What Happened When Portugal Decriminalized Drugs?

The government in Portugal has no plans to back down. Although the Netherlands is the European country most associated with liberal drug laws, it has already been ten years since Portugal became the first European nation to take the brave step of decriminalizing possession of all drugs within its borders—from marijuana to heroin, and everything in between. This controversial move went into effect in June of 2001, in response to the country’s spiraling HIV/AIDS statistics.

While many critics in the poor and largely conservative country attacked the sea change in drug policy, fearing it would lead to drug tourism while simultaneously worsening the country’s already shockingly high rate of hard drug use, a report published in 2009 by the Cato Institute tells a different story. Glenn Greenwald, the attorney and author who conducted the research, told Time: “Judging by every metric, drug decriminalization in Portugal has been a resounding success. It has enabled the Portuguese government to manage and control the drug problem far better than virtually every other Western country.

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7 Responses to "What Happened When Portugal Decriminalized Drugs?"

  1. Hugo Machado  July 21, 2012 at 7:13 am

    I´ve just seen this video and as a portuguese citizen i do have to make a small correction: we did not decriminalize drugs. We decriminalized drug consuption.

    • Rose  July 24, 2012 at 11:52 pm

      Good distinction….. Thank you for the clarity as ‘drugs’ and ‘drug consumption’ are definitely two entirely different things.

  2. Dominic Henderson  July 21, 2012 at 7:20 am

    Regardless of whether the decriminalisation applies to only drug possession/consumption, I think it’s important to realise how important it is to legalise all drugs and have a programme to help rehabilitate everyone who is a drug addict and not simply throw them in jail.

  3. Darivs  July 21, 2012 at 7:59 am

    Decriminalize your politicians people , and the decriminalization of the drug consumption – possesion will happen by natural sequence ! Peace !

  4. John DiGenni  July 24, 2012 at 11:44 pm

    The war on drugs is a well documented redistribution of wealth. It takes tax payers money and puts it into the pockets of corporations such as the industrial prison complex and military/law enforcement suppliers & contractors. Not to mention the laws keep the poor in check and other legal vices flooding the populace with their poisons. That report will probably help insure that drugs remain illegal here.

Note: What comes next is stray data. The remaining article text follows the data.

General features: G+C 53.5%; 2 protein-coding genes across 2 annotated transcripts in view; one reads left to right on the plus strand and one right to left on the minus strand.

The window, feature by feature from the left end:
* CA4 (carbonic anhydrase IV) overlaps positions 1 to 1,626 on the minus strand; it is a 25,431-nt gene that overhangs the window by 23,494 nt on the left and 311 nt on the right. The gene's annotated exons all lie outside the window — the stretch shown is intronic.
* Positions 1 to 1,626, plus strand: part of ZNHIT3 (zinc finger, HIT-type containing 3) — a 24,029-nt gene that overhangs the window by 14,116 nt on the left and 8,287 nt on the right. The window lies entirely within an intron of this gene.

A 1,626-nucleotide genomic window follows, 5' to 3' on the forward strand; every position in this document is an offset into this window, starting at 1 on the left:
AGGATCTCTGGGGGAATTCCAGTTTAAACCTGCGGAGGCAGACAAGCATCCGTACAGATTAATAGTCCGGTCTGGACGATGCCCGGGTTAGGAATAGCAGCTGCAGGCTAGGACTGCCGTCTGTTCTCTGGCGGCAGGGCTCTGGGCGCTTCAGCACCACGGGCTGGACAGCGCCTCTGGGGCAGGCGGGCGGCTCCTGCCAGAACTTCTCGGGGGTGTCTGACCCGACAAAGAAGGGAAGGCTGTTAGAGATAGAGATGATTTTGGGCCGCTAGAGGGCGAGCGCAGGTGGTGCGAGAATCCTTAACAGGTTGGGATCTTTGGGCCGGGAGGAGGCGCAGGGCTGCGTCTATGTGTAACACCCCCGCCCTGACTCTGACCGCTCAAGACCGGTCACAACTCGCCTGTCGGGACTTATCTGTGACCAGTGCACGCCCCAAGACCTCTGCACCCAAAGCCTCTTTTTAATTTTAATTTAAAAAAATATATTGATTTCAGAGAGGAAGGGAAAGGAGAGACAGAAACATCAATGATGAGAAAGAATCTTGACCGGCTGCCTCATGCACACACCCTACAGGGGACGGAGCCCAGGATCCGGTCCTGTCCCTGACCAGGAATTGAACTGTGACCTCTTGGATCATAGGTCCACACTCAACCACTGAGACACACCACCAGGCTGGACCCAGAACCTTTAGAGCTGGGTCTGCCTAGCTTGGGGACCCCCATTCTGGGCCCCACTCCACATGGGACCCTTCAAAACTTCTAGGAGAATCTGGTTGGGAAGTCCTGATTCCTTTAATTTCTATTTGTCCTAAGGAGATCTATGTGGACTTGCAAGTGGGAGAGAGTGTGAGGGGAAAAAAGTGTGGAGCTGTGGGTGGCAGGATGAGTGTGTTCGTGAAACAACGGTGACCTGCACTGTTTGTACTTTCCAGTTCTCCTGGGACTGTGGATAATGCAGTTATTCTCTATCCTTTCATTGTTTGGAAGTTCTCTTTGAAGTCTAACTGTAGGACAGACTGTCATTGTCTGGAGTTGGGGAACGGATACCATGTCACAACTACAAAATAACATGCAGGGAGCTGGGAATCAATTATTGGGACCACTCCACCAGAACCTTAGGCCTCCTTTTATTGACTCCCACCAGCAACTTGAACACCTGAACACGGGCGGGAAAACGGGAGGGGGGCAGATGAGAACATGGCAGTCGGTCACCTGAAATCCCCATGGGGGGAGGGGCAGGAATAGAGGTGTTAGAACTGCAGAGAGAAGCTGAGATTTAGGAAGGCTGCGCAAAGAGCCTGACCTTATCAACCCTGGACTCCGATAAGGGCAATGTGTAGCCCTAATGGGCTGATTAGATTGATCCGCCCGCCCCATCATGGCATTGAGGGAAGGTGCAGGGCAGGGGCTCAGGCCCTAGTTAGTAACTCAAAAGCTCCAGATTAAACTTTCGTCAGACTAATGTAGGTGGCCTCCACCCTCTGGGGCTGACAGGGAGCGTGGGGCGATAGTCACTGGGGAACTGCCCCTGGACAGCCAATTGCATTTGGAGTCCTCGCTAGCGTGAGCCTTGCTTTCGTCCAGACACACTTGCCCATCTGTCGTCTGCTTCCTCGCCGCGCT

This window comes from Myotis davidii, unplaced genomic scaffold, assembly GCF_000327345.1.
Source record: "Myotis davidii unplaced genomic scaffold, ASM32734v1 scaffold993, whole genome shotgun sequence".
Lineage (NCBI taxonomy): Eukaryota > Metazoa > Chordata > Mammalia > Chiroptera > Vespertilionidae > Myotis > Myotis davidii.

5. Clara Afonso  January 23, 2013 at 3:20 am

    As a Portuguese I remember also very well why was this implemented. Our streets were full of little crime (robberies, etc) and too many addicts parking cars in exchange for money (or your car would be scratched) looking like zombies in our streets. It was heartbreaking & scary to see it or go through situations like being robbed. Police stopped focusing on the people with addiction as criminals, but the distributors. Addicts went from criminals to a new status, as patients that could be treaten. Dozens of official CAT (Toxicodependent Support Centers) were opened providing free metadone treatments for heroin addicts, and support on all drug related addiction problems. Drus are not legal in Portugal, but anyone can carry a certain amount of any drug for personal use (examples: cocaine 1gr, marijuana 5gr, etc), above the legal limits you might be charged of traffic. Free needles exhange programs were implemented in all pharmacies (every corner). It was not the decriminalization per se that solved the problem, but the whole logistics of drug abuse prevention & treatment that spread out through the country, and the police focusing on the big criminals and not on the thousands (likely millions since at least 20% must have tried some sort of illegal drug) of consumers or addicts.

    It’s nice to see this video, showing a succesful approach to drug abuse problems. But it’s very naive to say that ONLY decriminalizing solves the problem. Portugal did a huge effort in Prevention & Treament, and focused on the big traffic of drugs and not the little consumers.

  6. Eon G. Cooper  January 31, 2013 at 9:56 pm

    Most drug “addicts” don’t even need “rehabilitation”, they just need a clean, pure product at a free-market price. We could even charge a reasonable tax on it to fund health care and education for all, as I’m sure tobacco and alcohol taxes already do if people weren’t stealing the money.


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